The Browns should have listened to me. I said it 18 years ago and I’m still saying it.
What were the Browns thinking when they passed on drafting Ben Roethlisberger with their first pick in the 2004 NFL draft to take Kellen Winslow Jr.?
I never was an NFL scout. I don’t claim to have discovered Roethlisberger or anything grandiose like that.
I just remember what I saw the two times I watched him play in person during his final college season in 2003 at Miami (Ohio).
I’ve seen Joe Montana, Peyton Manning and Drew Brees play in college in person and the college version of Roethlisberger was as good as any of them. I saw Tom Brady play at Michigan but wasn’t aware of what I was watching, a lot like the NFL teams who picked 198 players before him in the 2000 draft.
Roethlisberger was somewhat of a local story in college because he was from 35 miles up I-75 in Findlay. And his dad, Ken, was one of the best athletes in the area when he played quarterback at Elida in the 1970s and got a scholarship from Georgia Tech.
I asked Miami if I could do an interview with him and he agreed to give me 10 or 15 minutes on the phone.
But first I wanted to see him play. I had never seen him play in high school or his first two years as Miami’s starting quarterback, so when Ohio State had an off week in early October 2003 I went to Oxford on a Saturday afternoon to watch Miami play Akron.
Roethlisberger completed 31 of 47 passes for 369 yards and two touchdowns that day. Pretty impressive.
The second game I watched him play that season was the one that sold me on the idea that he was not just someone who was going to play in the NFL but was someone who was going to be a star and play on Sunday for a long time if he stayed healthy.
That game was the 2003 Mid-American Conference championship game against Bowling Green when he hit 26 of 35 passes for 440 yards and four touchdowns and completed passes to nine receivers in a 49-27 win.
Looking back at Roethlisberger’s statistics in those games I discovered something I didn’t remember at all.
While Roethlisberger never became a Browns quarterback, the opposing quarterbacks he faced in those two games eventually did sign Browns contracts.
Akron’s quarterback in 2003 was Charlie Frye, who became the Browns third-round draft choice in 2005. Bowling Green’s quarterback in 2003 was Josh Harris, who spent some time with the Browns in 2004 and 2005 but never threw a pass in a regular season game.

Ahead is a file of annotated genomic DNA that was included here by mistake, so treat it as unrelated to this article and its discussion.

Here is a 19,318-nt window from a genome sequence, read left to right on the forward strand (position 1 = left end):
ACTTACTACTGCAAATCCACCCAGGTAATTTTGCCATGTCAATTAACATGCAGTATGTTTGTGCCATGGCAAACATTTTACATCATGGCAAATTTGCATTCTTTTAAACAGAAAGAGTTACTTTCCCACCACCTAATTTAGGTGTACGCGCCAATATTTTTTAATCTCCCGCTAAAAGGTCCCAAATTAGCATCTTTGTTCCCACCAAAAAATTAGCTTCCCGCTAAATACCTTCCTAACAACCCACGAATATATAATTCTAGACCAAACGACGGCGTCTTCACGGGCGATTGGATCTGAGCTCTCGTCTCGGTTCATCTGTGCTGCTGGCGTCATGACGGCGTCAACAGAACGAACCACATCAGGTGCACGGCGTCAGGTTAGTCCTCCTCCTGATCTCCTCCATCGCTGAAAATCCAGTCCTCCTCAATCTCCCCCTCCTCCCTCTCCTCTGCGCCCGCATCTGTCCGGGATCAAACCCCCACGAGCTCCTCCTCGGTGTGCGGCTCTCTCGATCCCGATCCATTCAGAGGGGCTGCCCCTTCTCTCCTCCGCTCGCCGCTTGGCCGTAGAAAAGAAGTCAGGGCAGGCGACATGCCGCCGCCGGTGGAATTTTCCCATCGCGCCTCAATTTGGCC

That seems like such a Browns thing to do. They passed on the chance to get a Hall of Fame-level quarterback who grew up in Ohio but signed two other quarterbacks from Ohio who combined for 19 NFL starts – all of them by Frye.
The Browns’ quarterbacks in 2003 were Kelly Holcomb and Tim Couch who combined to throw more interceptions (18) than touchdown passes (17) that season so there was an obvious need at that position.
So why didn’t the Browns draft Roethlisberger with the sixth pick in the 2004 NFL draft, five spots ahead of where the Steelers eventually selected him?
An Akron Beacon Journal story last week might have provided the answer. It’s not a good answer, but it is an answer.
According to Terry Robiskie, who was the Browns’ offensive coordinator in 2004, Roethlisberger was always No. 2 behind Winslow in the team’s draft rankings. He said they viewed him as “heavy footed” and someone who would be sacked often behind a weak Browns offensive line and probably be out of the NFL in five or six years.
“We didn’t want to be a Volkswagen, we didn’t want to be three yards and a cloud of dust. We wanted to be explosive,” Robiskie told the Beacon Journal.
That might be the only time Roethlisberger has ever been compared to a Volkswagen. But even if he was like one, he took the Steelers to two Super Bowl victories, three Super Bowls overall and 18 consecutive winning seasons in his career.
Meanwhile the Browns have had a lot of Yugos, Pintos, Cimarrons, Gremlins and Pacers playing quarterback for them since 2004.